At the age of only 24, he had an insight that proved the equivalency between two seemingly disparate theories of particle physics that would lead three of his colleagues to a Nobel Prize.
To the public, he’s more famous for giving science fiction the “Dyson Sphere,” a hypothetical structure a future civilization could build to harness the entire power of its sun. As a professor at the institute in 1965, he won the prestigious Dannie Heinemann Prize for Mathematical Physics for his work in quantum field theory, just a few years after taking leave to try to develop an interplanetary spacecraft powered by nuclear explosions.
He worked with such luminaries as Richard Feynman and Wolfgang Pauli, and wrote books speculating about religion, biology, and the future of human society. His early achievements landed him an offer of a professorship before he even finished his Ph.D., so he never bothered to complete it — he felt that being a perpetual student gave him license to explore more freely.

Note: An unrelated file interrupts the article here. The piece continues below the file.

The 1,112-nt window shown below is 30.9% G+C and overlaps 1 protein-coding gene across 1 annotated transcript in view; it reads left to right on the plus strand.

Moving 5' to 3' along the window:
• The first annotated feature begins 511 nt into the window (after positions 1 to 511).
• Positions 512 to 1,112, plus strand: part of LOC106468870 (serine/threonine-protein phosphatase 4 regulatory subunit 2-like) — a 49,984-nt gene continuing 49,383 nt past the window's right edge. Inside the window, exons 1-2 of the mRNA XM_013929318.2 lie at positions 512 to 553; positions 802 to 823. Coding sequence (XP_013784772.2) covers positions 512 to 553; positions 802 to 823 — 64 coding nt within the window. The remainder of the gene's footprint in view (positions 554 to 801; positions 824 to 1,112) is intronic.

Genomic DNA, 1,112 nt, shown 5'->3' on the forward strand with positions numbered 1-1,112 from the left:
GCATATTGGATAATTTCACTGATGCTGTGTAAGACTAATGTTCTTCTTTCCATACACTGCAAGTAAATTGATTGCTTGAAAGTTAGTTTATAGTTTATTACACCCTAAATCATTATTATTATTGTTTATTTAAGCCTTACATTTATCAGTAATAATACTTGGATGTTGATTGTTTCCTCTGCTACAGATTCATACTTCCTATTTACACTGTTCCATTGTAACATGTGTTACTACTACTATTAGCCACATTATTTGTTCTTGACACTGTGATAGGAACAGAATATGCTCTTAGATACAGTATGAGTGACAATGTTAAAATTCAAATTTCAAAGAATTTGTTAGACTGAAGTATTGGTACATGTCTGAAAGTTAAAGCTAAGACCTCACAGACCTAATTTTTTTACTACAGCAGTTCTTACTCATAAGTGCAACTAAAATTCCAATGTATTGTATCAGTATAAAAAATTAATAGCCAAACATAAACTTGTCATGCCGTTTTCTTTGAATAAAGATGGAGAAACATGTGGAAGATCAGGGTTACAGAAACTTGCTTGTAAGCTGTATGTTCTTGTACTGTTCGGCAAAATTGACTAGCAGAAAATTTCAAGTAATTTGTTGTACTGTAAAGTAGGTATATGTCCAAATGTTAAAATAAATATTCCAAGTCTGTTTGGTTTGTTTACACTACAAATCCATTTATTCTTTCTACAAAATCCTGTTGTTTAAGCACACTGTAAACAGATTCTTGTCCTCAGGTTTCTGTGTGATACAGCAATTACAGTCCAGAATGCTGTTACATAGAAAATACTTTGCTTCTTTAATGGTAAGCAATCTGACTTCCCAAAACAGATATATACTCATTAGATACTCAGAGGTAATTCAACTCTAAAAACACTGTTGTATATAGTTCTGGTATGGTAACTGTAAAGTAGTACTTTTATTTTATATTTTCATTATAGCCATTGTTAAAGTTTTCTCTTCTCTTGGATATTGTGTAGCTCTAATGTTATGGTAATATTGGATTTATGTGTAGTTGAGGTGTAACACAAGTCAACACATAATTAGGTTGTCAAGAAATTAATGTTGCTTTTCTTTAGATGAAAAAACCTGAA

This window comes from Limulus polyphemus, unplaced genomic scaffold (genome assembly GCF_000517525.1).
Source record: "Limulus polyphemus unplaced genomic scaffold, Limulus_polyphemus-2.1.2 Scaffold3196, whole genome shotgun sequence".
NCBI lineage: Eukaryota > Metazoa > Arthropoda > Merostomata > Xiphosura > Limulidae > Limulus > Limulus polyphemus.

Of course, being a genius and visionary helped with that, too. By the time he was pondering eternal life, he had already firmly established his scientific legacy, so he could risk working on topics he knew would be considered frivolous. In the introduction of his 1979 paper, he pushed back against the idea that eschatology, the study of end times, should be avoided by serious scientists: “If our analysis of the long-range future leads us to raise questions related to the ultimate meaning and purpose of life, then let us examine these questions boldly and without embarrassment.”